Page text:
• When it is decided to stop drilling and lift the drill bit 28 from the wellbore, the ball 91 (or other plug) is dropped into the bore 52. The ball travels to the seat 96 whereupon it blocks the passage of fluid downwards through the string 10 in the bore 52. By blocking the passage of fluid, pressure builds up behind the ball thereby exerting a fluid pressure force upon the sleeve 58. This pressure force is transmitted to the spring 66, compressing the spring such that the sleeve 58 moves downwards. Such movement carries the index sleeve 122, which is rotated such that the pin 124 locates in the apex 132. This is called the intermediate or ‘primed’ position of the tool. In this position the ramp 86 and the elements 74 are axially separated, and the magnets 82 hold the elements against the sleeve 58, in their deactivated positions.
  • As pressure increases on the ball 91, it is blown through the ball seat 96, by compression of the ball seat within its own volume, and the ball seat then returns to its original, undeformed configuration. The ball 91 travels out of the tool 24 and into the ball catcher 26 located therebelow. Any suitable ball catcher may be used. An example of one is given in International Patent Application WO 2004/094779 to the Applicant. This ball catcher provides a side path for the balls to be retained while maintaining a central clearance bore through the tool for the passage of fluid and/or other tools.
  • When the ball 91 passes through the seat 96, the fluid pressure force acting on the spring 66 reduces and consequently the sleeve 58 is forced upwards against the index pin 124, thereby rotating the index sleeve 122. The index pin 124 then resides in the long apex 128. This is referred to as the second position or ‘engaged’ position. It may also be referred to as the energised position as, during movement of the sleeve 58, the elements 74 pass up the ramp 86 causing the magnets 82, 90 to axially align. Alignment of the magnets 82, 90 causes magnetic levitation (repulsion), so biasing the elements 74 outwardly from the tool 24. Movement of the elements are thus provided in two ways. Firstly by the physical movement as the ramp 86 moves upwardly, urging the elements 74 outwardly; and secondly by the radial biasing from magnetic levitation when the magnets 82, 90 align and repel each other.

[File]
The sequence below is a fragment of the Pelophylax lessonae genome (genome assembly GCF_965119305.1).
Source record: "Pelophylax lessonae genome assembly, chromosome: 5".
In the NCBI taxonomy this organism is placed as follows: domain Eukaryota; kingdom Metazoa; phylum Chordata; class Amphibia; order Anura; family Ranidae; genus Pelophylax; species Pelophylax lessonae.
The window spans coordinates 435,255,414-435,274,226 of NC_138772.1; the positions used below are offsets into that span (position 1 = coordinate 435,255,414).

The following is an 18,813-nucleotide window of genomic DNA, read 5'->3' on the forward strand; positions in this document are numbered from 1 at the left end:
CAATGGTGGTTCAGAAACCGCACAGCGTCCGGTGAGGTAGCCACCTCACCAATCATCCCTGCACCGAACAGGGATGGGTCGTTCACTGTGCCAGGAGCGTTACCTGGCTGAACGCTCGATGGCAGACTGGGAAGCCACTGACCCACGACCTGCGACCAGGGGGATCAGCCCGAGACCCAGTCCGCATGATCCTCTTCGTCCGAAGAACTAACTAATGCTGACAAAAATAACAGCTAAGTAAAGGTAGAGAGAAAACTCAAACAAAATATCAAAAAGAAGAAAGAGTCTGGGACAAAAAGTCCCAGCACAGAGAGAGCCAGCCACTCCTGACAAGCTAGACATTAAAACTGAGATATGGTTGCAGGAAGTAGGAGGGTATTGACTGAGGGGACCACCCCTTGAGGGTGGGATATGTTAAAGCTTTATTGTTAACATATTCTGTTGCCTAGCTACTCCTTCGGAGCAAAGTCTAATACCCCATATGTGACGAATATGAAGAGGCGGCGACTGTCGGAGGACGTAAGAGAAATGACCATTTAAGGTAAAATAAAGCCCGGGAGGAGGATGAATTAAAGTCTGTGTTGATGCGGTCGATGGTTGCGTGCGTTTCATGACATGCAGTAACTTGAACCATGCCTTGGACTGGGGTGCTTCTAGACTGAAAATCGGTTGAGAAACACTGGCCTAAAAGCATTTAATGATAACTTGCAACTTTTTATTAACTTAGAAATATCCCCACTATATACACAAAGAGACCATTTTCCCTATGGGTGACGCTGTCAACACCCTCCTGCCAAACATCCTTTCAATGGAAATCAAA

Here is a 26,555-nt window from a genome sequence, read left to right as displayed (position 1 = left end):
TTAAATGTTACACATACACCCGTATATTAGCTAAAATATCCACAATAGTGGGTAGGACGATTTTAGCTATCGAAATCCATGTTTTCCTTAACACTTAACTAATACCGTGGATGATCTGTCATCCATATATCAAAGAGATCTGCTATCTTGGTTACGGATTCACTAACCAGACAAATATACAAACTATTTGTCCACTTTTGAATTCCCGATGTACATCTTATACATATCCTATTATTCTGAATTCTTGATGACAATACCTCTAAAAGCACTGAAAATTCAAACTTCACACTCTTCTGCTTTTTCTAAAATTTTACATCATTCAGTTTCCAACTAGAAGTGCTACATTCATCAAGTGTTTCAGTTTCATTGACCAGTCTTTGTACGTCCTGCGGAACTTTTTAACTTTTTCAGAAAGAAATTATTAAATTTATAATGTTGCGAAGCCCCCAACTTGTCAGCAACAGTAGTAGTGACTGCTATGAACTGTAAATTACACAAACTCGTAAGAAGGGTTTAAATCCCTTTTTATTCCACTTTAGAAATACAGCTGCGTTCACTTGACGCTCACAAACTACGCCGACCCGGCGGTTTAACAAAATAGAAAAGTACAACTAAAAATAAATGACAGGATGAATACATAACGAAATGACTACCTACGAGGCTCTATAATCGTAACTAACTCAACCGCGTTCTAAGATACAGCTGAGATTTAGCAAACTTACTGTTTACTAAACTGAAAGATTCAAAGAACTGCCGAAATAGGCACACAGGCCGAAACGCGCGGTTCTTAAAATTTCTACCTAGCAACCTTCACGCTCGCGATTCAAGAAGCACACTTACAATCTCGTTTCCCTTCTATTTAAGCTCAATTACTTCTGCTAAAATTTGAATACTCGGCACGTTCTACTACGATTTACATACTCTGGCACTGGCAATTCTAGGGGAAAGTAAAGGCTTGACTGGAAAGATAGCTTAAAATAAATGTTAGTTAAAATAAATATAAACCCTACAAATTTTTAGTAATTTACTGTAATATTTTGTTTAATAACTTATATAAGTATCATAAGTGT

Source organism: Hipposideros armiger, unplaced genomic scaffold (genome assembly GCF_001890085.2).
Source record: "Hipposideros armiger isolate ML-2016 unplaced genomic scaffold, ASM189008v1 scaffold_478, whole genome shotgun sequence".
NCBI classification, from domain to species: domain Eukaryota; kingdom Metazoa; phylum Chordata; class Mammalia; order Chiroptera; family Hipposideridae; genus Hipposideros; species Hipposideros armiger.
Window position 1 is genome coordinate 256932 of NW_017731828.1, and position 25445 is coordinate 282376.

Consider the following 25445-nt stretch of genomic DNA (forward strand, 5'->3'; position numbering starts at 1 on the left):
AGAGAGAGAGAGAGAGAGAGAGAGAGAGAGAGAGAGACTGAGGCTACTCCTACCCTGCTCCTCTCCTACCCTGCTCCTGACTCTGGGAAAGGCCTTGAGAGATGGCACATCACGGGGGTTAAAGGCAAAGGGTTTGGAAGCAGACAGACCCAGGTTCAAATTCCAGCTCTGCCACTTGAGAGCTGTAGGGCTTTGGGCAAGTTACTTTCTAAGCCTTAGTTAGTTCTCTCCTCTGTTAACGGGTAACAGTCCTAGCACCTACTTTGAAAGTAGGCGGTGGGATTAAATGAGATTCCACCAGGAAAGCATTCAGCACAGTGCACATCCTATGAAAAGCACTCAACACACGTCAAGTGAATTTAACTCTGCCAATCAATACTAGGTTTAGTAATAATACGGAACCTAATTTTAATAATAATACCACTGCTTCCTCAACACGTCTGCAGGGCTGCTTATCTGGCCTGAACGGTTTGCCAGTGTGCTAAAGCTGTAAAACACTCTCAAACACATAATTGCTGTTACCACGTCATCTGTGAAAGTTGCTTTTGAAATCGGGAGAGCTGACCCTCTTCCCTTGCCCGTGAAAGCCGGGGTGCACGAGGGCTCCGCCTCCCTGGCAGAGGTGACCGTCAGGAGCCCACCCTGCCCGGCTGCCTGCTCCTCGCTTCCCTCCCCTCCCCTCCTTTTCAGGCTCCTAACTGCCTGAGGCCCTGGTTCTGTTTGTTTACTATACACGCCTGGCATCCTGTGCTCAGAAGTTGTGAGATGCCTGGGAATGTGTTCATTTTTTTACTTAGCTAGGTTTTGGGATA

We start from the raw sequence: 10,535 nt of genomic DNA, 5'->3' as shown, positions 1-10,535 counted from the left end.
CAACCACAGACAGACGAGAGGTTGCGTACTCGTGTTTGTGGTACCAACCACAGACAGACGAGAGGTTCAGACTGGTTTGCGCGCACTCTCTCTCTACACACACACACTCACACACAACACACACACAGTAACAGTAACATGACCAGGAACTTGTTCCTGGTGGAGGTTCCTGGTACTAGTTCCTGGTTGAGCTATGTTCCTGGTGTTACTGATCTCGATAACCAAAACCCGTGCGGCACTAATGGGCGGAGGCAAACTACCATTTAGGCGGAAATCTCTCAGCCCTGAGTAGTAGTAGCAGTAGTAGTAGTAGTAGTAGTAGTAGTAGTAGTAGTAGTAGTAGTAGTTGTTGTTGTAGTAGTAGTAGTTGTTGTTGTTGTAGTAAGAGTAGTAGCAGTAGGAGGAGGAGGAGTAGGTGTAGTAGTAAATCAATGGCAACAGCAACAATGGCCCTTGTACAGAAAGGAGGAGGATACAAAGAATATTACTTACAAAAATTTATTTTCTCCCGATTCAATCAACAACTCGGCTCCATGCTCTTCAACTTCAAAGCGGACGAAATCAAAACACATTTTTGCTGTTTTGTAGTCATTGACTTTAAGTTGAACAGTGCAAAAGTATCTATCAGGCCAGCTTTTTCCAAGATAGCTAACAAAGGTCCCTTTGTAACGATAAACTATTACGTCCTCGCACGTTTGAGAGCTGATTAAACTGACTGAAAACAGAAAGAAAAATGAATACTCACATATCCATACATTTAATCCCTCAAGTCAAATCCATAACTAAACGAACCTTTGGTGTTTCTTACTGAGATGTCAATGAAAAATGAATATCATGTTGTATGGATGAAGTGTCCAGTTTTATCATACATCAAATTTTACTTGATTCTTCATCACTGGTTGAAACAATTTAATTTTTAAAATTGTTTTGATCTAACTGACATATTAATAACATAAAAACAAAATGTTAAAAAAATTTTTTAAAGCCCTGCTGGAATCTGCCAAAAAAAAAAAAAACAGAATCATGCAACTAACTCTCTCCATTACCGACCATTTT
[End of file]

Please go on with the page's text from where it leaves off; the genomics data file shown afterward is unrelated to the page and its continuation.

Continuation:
• The elements 74 are now held against the casing wall 106, and by translation of the tool 24 relative to the wellbore 12, the scrapers 108 clean the wellbore wall 16. Due to the length of the apex 128, the tool 24 remains effectively locked in this position as any minor fluctuations in axial movement between the sleeve 58 and the body 50, will not cause the pin 124 to escape from the apex 128.
  • Movement of the sleeve 58 to the energised position also uncovers the ports 118. Thus fluid pumped down the string 10, when the tool 24 is cleaning the wellbore wall 16, exits from the bore 52 through the ports 118, to impact upon the scraped surface 16 to further enhance the cleaning and removal of debris from the wellbore 12. This expulsion of fluid will be detected as a drop in mud pressure at the surface of the well, and can be used as an indicator that the sleeve 58 has moved to the energised position and that the elements 74 are activated.
  • If the wellbore surface 16 does not require to be cleaned as the tool 24 is removed, the elements 74 can be retracted by dropping a further ball (not shown), and cycling the sleeve 52 back to the first position shown in FIG. 2, where the pin 124 resides in the apex 132. Such portions of the wellbore where cleaning is not required may be at seals, nipples etc. where the action of the scrapers could damage these parts. Once the elements 74 have cleared such parts, the tool can be re-activated by dropping a still further ball (not shown) through the string 10.
  • This resetting may additionally be required if it is decided that the drill bit 28 should be reinserted deeper within the well, such that the element 74 would reach past the end of the last casing section. Here, if the elements could not be retracted, they would cause the tool to jam by contact on the casing section when the string is pulled-out. When the elements 74 are required to be retracted, a further ball (not shown) may be dropped through the bore 52. This will contact the ball seat 96 and the resulting increase in fluid pressure moves the sleeve 58 back to the energised position within the apex 132. As the ball is forced through the seat (with the increase in fluid pressure), the index sleeve 122 again rotates so that the pin 124 resides in the first position of FIG. 4( a). The magnets 82, 90 have thus been forced apart and the first magnet 82 will now contact the surface 94 of the sleeve 58 and hold the elements 74 back in their retracted positions. By dropping further balls through the tool the cleaning element 74 can be engaged and disengaged any number of times. The maximum number of times may be dependent upon the capacity of the ball catcher.